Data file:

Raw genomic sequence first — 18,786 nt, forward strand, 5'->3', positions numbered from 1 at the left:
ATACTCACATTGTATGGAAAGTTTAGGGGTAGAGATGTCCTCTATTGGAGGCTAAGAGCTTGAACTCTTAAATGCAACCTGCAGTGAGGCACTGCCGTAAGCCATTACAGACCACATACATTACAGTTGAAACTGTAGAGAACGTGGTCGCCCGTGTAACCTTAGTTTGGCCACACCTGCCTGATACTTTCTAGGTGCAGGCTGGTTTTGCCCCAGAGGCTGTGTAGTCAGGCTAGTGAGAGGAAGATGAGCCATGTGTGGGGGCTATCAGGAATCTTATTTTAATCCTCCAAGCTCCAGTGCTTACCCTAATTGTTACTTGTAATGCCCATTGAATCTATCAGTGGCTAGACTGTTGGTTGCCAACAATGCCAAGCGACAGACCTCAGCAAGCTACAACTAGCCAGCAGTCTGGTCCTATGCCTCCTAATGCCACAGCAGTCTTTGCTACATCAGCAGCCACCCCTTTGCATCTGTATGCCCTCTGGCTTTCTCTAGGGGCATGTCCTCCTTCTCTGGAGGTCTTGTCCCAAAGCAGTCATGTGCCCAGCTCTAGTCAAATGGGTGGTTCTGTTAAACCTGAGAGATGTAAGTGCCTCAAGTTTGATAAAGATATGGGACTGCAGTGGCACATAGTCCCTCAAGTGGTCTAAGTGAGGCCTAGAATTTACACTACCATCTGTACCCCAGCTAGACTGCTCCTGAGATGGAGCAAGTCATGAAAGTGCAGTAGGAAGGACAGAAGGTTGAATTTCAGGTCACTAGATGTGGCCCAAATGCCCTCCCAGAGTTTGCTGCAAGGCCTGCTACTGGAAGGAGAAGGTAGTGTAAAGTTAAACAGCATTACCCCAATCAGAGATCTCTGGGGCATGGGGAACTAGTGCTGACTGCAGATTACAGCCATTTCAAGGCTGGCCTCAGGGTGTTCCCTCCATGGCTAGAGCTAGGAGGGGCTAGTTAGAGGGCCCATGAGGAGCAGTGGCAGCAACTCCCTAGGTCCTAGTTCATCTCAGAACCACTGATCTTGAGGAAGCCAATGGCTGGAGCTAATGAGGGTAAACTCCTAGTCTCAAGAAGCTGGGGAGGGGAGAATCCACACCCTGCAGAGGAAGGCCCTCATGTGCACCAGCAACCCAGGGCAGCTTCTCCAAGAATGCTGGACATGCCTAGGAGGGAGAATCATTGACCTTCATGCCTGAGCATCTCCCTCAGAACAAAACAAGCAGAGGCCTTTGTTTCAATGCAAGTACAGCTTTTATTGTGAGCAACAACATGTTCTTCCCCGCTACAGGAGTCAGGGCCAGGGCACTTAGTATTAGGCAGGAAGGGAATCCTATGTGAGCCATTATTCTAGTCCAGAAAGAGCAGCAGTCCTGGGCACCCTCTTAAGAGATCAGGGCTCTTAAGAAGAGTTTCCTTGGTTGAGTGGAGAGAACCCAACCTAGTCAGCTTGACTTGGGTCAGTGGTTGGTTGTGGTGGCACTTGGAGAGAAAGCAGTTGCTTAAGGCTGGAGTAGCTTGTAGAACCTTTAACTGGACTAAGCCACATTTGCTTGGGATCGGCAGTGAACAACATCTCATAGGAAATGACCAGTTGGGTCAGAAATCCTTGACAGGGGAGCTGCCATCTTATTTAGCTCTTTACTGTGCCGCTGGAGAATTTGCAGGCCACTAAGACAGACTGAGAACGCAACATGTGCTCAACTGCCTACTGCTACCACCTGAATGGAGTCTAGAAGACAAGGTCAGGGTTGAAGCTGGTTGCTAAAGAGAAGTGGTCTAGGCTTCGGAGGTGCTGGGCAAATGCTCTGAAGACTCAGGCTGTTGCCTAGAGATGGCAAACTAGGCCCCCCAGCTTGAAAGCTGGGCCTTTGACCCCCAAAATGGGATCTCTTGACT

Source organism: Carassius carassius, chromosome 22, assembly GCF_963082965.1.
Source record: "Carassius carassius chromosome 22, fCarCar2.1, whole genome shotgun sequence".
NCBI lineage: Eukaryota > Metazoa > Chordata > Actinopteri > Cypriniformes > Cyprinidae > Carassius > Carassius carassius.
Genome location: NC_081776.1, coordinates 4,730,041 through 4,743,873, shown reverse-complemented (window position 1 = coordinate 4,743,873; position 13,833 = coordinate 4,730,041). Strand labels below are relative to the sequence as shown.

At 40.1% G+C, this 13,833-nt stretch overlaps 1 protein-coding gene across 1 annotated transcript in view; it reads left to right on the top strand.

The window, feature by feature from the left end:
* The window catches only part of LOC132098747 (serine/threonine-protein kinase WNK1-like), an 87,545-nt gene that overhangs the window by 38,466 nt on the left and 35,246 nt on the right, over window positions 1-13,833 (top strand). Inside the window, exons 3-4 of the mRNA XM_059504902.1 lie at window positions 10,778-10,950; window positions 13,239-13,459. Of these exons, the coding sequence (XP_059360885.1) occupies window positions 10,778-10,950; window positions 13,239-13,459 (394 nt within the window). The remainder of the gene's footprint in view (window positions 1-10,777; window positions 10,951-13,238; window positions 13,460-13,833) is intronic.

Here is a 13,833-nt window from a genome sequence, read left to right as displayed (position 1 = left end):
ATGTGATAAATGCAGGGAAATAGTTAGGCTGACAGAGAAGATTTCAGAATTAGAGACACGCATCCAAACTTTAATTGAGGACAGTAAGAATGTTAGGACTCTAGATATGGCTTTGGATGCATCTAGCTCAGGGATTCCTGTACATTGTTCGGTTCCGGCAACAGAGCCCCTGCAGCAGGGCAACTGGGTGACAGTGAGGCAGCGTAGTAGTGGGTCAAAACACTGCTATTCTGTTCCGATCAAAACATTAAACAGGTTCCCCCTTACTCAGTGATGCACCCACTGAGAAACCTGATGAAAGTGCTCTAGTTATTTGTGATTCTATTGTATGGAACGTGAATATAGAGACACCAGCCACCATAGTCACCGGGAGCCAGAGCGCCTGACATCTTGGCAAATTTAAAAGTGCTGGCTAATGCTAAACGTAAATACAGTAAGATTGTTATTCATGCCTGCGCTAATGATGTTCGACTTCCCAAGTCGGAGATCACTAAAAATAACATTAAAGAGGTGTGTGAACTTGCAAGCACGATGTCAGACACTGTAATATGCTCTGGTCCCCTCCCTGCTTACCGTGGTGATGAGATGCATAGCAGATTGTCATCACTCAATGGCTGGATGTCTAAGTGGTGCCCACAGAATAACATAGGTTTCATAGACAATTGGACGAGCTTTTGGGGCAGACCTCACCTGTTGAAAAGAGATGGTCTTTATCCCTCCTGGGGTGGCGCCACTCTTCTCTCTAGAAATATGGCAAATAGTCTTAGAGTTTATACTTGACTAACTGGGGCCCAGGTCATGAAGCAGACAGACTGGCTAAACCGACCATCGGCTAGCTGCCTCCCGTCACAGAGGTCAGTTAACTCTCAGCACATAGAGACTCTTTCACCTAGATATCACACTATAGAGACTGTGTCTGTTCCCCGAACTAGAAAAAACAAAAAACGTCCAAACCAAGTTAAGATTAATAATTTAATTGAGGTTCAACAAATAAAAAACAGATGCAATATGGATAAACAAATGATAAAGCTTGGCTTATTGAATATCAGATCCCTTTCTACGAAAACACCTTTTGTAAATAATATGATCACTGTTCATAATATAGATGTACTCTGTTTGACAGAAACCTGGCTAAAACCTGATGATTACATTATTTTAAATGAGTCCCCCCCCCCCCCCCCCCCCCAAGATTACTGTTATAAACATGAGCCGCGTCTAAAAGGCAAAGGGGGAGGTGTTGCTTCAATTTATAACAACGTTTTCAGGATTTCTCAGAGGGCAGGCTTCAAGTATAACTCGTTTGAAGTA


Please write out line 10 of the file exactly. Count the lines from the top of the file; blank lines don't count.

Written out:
Here is a 13,833-nt window from a genome sequence, read left to right as displayed (position 1 = left end):